Thursday, April 29, 2010

On Mexican Time (1999)

On Mexican Time is the travelogue of Tony Cohan and his wife Masako Takahashi. They leave LA on holiday, return home, pack it up, sell their house, and move to San Miguel de Allende for the next 15 years. Tony learns the language, makes friends, and comments on the culture but something in his account is missing ....

About halfway through the book, I realize Tony's wife is not an integral part of the story. The author will comment on her art, or an exhibit she's having, but rarely does he mention what they do together as a couple. Masako is portrayed as someone constantly shopping for trinkets and objects. After wandering town or country side, Tony will return home and describe items left on the dining room table, but not how he reconnects with his wife. In fact, only once do I detect real intimacy between them. (Tony and Masako take a side trip and share stories of their childhood.)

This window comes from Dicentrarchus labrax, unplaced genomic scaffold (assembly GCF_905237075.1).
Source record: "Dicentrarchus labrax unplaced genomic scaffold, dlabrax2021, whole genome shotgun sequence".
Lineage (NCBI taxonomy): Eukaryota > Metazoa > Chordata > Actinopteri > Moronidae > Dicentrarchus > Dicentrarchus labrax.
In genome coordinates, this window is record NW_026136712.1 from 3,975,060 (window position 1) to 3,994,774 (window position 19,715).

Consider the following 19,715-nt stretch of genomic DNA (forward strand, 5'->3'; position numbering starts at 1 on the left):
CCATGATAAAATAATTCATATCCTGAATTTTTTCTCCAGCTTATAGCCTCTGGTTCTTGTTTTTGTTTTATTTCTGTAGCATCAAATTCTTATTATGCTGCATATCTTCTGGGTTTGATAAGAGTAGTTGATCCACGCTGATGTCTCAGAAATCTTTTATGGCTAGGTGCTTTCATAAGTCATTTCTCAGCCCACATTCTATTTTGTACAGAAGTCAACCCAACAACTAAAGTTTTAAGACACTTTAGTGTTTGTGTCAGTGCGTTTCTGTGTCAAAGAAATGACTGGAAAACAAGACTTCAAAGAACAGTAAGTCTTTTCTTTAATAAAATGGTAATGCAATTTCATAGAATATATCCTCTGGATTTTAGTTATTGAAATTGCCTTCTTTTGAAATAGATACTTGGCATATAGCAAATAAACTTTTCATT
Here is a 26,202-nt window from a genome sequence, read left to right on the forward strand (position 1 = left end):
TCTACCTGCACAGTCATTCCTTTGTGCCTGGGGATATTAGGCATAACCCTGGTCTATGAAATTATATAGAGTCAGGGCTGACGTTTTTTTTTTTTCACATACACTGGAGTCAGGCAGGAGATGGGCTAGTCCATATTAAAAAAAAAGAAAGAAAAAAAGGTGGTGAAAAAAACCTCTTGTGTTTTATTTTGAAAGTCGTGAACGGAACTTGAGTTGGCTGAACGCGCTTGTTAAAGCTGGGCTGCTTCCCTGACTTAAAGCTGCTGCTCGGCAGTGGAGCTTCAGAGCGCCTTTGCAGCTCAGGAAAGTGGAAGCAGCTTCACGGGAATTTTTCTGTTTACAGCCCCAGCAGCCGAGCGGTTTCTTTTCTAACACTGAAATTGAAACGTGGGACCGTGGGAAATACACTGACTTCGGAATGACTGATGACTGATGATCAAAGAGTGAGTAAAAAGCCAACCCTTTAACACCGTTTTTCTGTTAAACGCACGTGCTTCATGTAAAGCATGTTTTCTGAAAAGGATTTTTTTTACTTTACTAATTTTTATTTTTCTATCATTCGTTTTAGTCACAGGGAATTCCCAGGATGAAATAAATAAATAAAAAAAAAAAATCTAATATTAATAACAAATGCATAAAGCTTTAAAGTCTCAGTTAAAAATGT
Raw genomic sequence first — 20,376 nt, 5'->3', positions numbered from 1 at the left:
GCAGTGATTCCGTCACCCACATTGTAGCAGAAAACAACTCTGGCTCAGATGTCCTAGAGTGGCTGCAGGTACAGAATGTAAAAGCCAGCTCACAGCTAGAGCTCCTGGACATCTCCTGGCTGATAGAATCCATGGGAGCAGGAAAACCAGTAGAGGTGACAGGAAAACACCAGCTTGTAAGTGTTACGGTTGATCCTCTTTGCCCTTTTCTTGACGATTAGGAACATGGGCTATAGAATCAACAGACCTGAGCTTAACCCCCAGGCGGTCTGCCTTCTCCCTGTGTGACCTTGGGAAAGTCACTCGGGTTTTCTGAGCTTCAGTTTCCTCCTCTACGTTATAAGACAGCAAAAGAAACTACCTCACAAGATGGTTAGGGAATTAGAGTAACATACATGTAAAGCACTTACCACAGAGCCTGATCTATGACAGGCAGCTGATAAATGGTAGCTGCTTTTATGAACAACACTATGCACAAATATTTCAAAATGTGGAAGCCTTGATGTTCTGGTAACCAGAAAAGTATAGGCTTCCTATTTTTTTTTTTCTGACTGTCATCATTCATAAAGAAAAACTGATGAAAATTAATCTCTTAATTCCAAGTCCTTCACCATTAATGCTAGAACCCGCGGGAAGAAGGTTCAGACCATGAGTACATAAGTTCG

Occasionally, I sense a hardness in Masako, an unwillingness to carry on with a project or an anger at having been left to do it alone. During Semana Santa one year, Tony's daughter visits and is hospitalized with typhus. He spends the night at the hospital and throughout the whole ordeal does not mention his wife. Would she not share in her husband's concern or take part in this episode of their lives?

Overall, the description is strong but characterization is lacking in On Mexican Time. With the exception of Rene who becomes legend in the town and maybe Hillario who has an affair with one of the maids, Tony's friends seem more like acquaintances and Masako only a part of the story in the necessity of telling of it. The living character of Mexico unfortunately does not fill the gap for me. When Tony returns to America, his departure seems abrupt and his explanation for leaving empty (something about "business calls"). I was not surprised to learn later via google that Tony and Masako eventually divorced.

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